A few problems described are not related to sex; on a page advertising cures for blindness, deafness and rupture, he tackles, ‘Railway-Spine,’ and recommends that you sue the railway company for it. Obesity can be treated by a trip to Marienbad Spa, or the ‘Salisbury System,’ which meant drinking large amounts of water rather than eating. Perhaps it could now be adapted to talking about politics to the same end. Whoever the good doctor of The Chronicle was, it could have been one of the post boys on a day off, despite his obsession with chastity, I prefer him to the latest faddists who, unlike him, do not have the excuse that the correct information was not available. The writer applauds the arrival of vaccination, which he says has brought small-pox, ‘down to 2% of the population.’ He understands that the discover of microbes will change medicine and may provide a cure for ‘Consumption,’ which was still annually killing 20,000 people in England and Wales by 1948.  In 2016 down to just over a hundred deaths.

The writer is floundering with what he doesn’t, can’t know, but looks forward to new evidence, grasping for medical cures which are just out of reach. What would he make of his rich, safe, healthy descendants, although it’s doubtful that that he had any clients, (cf ‘sexual hygiene,’) who now demand a ‘wholistic’ approach to medicine, a burgeoning new market in the US labelled ‘Holism,’ which claims to treat the entire body, spirit and mind, rather than individual symptoms, and recourse to pharmaceuticals is seen as a failure. He would envy and pity our culture of affluence and the mental conditions it produces, which my grandparents might have termed, spoilt, self-indulgent and silly. Or as the good doctor put it, ‘Cretins are not unknown in England.’ He thought they existed most in Lancashire, now they seem to be everywhere and proliferating. He knew of a new treatment using thyroid extract, now it’s more about getting a diagnosis and an acronym whether you need it or not. We have moved to a culture where consulting a physician is no longer about managing a terrible disease but winning the diagnosis of a fashionable one; and wearing it like a badge.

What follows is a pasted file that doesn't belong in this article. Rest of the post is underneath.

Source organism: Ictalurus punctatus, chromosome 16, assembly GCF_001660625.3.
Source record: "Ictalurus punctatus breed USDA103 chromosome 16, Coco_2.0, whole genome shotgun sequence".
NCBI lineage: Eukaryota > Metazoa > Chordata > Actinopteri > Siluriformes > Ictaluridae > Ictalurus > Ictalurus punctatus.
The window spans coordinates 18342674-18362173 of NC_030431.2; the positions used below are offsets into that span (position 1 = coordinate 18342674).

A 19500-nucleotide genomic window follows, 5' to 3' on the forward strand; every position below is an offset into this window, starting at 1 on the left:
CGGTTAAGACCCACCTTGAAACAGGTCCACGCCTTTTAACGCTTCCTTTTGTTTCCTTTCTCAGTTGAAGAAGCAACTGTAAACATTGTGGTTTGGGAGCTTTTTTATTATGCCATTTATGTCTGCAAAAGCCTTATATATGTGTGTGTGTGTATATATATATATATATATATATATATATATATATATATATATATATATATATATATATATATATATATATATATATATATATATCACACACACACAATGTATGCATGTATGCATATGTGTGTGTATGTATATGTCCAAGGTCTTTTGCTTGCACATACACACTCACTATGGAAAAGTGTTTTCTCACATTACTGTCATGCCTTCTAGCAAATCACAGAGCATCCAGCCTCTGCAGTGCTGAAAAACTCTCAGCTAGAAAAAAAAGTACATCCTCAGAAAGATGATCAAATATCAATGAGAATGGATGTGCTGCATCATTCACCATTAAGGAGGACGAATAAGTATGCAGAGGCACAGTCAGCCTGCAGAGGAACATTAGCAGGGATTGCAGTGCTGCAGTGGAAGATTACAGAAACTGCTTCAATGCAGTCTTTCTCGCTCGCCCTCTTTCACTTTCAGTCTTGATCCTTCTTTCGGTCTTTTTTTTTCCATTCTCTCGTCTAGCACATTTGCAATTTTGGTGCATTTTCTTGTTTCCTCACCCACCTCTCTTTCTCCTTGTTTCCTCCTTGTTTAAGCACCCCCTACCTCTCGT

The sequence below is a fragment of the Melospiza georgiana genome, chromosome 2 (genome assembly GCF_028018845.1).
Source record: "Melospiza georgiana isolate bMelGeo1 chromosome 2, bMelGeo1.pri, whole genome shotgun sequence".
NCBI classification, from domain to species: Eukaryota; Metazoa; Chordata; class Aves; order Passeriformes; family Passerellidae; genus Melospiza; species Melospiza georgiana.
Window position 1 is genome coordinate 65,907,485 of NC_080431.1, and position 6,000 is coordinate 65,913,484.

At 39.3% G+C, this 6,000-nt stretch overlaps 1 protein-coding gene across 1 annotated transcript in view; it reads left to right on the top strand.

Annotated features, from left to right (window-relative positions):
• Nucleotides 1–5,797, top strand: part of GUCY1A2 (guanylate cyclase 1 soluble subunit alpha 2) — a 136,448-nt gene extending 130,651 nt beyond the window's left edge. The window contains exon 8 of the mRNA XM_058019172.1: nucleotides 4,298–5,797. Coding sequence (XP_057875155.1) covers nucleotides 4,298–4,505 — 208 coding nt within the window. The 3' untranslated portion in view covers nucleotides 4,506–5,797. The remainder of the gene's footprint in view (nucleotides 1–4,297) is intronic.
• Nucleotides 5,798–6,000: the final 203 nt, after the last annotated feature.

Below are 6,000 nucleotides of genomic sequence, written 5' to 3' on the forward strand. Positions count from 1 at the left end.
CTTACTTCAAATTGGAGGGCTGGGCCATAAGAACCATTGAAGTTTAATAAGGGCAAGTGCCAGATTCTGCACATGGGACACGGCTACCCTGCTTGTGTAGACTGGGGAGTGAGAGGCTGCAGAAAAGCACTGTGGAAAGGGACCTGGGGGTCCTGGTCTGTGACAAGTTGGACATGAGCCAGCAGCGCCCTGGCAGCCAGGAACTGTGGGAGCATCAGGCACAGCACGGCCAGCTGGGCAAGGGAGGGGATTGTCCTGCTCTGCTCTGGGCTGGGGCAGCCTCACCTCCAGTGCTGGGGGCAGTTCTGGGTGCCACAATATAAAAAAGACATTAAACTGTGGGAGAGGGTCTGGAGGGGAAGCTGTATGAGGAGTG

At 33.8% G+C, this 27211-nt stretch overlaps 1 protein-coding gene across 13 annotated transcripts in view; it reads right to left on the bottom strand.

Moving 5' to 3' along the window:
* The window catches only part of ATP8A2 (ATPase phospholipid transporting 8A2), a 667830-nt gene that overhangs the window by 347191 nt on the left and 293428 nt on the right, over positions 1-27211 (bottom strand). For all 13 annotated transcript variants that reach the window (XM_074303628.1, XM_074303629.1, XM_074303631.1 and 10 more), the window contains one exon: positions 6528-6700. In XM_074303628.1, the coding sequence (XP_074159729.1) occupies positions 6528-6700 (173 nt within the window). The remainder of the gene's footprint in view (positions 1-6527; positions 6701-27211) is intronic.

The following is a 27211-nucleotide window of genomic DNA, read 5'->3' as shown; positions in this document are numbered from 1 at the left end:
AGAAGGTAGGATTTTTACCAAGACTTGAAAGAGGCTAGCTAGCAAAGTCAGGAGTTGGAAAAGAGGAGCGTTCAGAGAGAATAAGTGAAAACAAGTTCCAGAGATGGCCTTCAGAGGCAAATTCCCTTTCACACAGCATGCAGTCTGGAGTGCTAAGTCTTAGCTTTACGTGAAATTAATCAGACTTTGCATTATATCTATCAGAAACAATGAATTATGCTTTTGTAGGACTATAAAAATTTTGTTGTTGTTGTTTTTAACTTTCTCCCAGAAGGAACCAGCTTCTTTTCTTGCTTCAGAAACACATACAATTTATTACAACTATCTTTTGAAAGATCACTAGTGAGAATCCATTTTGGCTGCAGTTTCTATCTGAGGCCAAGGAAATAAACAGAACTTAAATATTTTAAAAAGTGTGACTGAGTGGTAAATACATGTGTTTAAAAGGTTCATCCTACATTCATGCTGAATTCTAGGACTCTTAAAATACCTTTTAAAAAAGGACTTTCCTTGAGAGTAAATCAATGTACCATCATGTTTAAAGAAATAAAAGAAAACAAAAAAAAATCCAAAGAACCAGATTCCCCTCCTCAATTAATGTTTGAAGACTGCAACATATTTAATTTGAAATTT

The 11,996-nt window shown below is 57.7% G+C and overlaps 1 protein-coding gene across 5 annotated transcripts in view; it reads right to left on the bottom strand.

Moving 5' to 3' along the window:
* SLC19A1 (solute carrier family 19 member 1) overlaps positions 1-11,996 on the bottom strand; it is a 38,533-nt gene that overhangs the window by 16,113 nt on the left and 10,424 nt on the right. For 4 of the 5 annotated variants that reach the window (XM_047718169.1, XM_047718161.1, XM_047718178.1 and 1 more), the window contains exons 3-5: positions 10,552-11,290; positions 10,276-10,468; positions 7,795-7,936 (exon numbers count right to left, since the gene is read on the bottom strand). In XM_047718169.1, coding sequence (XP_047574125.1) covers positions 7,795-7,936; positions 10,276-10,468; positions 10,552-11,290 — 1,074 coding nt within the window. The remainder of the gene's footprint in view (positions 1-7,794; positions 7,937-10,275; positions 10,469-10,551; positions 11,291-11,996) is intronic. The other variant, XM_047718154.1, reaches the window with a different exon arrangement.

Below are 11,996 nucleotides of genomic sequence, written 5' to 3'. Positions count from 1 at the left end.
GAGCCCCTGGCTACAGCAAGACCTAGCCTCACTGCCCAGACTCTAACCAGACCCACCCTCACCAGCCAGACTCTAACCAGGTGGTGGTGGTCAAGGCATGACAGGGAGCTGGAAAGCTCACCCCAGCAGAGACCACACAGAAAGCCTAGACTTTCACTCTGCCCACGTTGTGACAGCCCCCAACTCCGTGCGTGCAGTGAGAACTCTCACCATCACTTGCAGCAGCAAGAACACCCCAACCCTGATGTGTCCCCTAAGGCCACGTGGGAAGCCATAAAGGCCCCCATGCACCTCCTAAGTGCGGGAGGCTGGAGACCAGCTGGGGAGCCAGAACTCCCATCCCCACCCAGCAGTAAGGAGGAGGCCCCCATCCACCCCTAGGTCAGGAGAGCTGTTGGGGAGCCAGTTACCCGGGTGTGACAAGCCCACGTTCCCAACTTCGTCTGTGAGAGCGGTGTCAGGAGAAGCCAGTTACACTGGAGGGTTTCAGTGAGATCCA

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9 Comments on Autism for All

  1. The cultural triumph of neo-Marxism is indeed that of emotionalism over reason. One must feel outrage for the supposedly disadvantaged sex, race and gendered, and bleed for the earth goddess, Gaia.